It's time to talk about frozen yogurt! Some people love frozen yogurt. I am not one of those people. In my opinion, if you're going to enjoy a dessert, you might as well get the real thing. However, there is some really good frozen yogurt out there, and I found it at Pinkberry.
I went to the Pinkberry in Wellesley, Massachusetts, but there are stores nationwide. My intention was to get some frozen yogurt for one of my kids, but while there, I decided to try a sample of the Salted Caramel. "Why is this so good?" I exclaimed to the counter salesperson. I did not expect it to be so good. So of course, I had to order some, and I topped it with dark chocolate shavings and strawberries. It was very cold, very creamy, and very caramel, with just a hint of saltiness. The dark chocolate was a perfect match for the caramel flavor, and the strawberries were a nice juicy addition. Pinkberry is great because they have a variety of fresh toppings which are served by the sales clerks behind the counter. Unlike most frozen yogurt places, where you get your yogurt out of a dispenser on the wall, and then move on to a mess of toppings that everyone else is digging into, the process at Pinkberry is very civilized and very streamlined. The sales clerks get the yogurt for you and add all of the toppings, which are very neatly laid out behind the counter. Everything looks very fresh and tastes very fresh. I also tried Pinkberry's Hot Chocolate flavor, which actually did taste like a very cold and creamy version of hot chocolate. I must say, I thoroughly enjoyed my frozen yogurt experience.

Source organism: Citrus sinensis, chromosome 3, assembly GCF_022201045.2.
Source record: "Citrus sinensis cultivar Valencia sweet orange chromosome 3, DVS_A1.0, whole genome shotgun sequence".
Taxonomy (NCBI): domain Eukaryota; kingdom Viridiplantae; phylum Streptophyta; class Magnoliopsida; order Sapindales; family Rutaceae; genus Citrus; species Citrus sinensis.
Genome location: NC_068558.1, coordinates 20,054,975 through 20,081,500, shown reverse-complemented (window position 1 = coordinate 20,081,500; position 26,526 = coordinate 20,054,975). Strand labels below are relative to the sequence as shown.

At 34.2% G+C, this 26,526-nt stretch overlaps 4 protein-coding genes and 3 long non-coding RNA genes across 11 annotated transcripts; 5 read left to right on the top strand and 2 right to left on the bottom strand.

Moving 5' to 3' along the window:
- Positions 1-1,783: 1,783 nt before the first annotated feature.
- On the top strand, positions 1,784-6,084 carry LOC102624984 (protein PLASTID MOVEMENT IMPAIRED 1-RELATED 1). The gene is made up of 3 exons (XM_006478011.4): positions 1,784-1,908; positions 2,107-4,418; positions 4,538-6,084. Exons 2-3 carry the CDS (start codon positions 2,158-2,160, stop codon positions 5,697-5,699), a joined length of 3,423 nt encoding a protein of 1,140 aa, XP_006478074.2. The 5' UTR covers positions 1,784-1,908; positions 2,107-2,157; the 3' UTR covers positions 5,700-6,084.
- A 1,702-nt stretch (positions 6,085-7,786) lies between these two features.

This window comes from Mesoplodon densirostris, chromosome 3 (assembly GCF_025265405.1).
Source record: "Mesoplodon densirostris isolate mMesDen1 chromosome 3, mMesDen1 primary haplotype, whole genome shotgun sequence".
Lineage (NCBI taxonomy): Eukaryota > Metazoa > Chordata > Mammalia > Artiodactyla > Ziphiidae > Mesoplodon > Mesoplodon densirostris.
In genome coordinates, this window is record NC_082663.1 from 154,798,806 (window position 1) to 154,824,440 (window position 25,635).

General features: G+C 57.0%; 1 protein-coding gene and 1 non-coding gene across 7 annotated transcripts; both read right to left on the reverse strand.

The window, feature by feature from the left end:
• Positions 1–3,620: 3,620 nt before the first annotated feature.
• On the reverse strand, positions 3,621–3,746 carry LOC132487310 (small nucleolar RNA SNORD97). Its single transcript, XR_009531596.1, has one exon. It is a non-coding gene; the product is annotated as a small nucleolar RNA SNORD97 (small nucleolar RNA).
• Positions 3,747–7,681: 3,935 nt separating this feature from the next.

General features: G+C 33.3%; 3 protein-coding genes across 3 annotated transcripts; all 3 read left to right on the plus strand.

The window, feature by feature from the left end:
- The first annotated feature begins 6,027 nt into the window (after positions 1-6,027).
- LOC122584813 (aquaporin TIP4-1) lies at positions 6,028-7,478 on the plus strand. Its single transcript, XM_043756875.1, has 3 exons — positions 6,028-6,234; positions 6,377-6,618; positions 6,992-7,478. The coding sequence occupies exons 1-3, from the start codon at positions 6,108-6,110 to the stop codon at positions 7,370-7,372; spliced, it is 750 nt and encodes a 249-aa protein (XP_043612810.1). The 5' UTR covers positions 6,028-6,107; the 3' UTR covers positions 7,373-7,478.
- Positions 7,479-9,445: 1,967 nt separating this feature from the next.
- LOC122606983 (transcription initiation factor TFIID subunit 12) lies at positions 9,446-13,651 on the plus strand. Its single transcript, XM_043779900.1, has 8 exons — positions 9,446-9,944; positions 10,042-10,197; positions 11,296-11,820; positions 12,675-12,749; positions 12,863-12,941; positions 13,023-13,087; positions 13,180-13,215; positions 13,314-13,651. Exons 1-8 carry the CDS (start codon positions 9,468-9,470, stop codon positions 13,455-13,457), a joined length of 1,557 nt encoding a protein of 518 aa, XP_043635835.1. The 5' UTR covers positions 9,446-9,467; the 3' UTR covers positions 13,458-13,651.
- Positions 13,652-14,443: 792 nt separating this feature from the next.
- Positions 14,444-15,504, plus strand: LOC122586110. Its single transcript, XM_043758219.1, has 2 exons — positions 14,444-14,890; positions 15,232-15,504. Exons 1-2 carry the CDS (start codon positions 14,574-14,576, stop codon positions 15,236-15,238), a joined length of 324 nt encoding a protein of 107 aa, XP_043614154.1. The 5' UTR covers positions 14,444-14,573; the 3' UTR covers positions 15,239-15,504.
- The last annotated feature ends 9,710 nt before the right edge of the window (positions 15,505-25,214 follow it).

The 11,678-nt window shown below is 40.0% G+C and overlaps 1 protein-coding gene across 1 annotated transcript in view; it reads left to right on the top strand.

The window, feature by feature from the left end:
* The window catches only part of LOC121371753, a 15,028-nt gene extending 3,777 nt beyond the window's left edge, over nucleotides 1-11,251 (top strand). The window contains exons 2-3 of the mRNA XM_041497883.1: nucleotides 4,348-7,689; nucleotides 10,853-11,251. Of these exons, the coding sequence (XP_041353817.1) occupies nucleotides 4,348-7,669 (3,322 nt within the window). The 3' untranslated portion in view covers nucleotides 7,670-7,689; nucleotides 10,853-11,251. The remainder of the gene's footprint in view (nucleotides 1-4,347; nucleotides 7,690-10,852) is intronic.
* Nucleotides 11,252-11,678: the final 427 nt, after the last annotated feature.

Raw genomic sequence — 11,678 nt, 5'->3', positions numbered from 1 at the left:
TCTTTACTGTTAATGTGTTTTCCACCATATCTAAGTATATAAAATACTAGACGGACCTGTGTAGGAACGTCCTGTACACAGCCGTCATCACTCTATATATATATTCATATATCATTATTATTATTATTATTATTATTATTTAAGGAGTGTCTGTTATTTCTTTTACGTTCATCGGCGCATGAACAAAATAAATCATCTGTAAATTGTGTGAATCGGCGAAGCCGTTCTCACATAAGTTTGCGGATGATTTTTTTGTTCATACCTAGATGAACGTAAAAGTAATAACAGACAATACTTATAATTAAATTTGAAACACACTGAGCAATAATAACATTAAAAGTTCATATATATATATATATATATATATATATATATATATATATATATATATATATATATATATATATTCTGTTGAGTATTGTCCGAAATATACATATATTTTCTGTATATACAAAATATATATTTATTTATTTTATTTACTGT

I have a story to tell, and the person who originally shared it with me is a huge fan of frozen yogurt. I share it today in honor of this person, and in honor of those who have the courage to stand up for others.
A new girl in school decided to draw a picture for a classmate in her fifth grade class. She brought it to school and presented it to her classmate, who looked at it and for some reason, started passing it around the classroom. As it made the rounds, other classmates drew on it, added things to it, and reduced it to something much less than it had been. At the end of class, the defaced picture was thoughtlessly left on a desk. The new girl saw it on the desk, picked it up, and looked at it. She then awkwardly announced, to no one in particular, "Does anyone want this?"
One student in that class realized what had happened. One student watched someone else experience rejection and embarrassment. And one student, just one, did something about it. I want it, said that student. The student took it from the girl, put it in a backpack, and brought it home.
Bullying and unkindness will probably always be a part of school, and of life. Despite the lectures and programs and various efforts, unkindness unfortunately remains. But every student, every person, has the power to be the one who sees someone else's sadness and does something. It's not just limited to the classroom and it's not just limited to kids. Unkindness abounds, but we can meet it head on, teach our kids to do the same, and be that one person who cares. It takes courage to be that one person. But it's worth it.
It can make all the difference in the world.
Have a good week.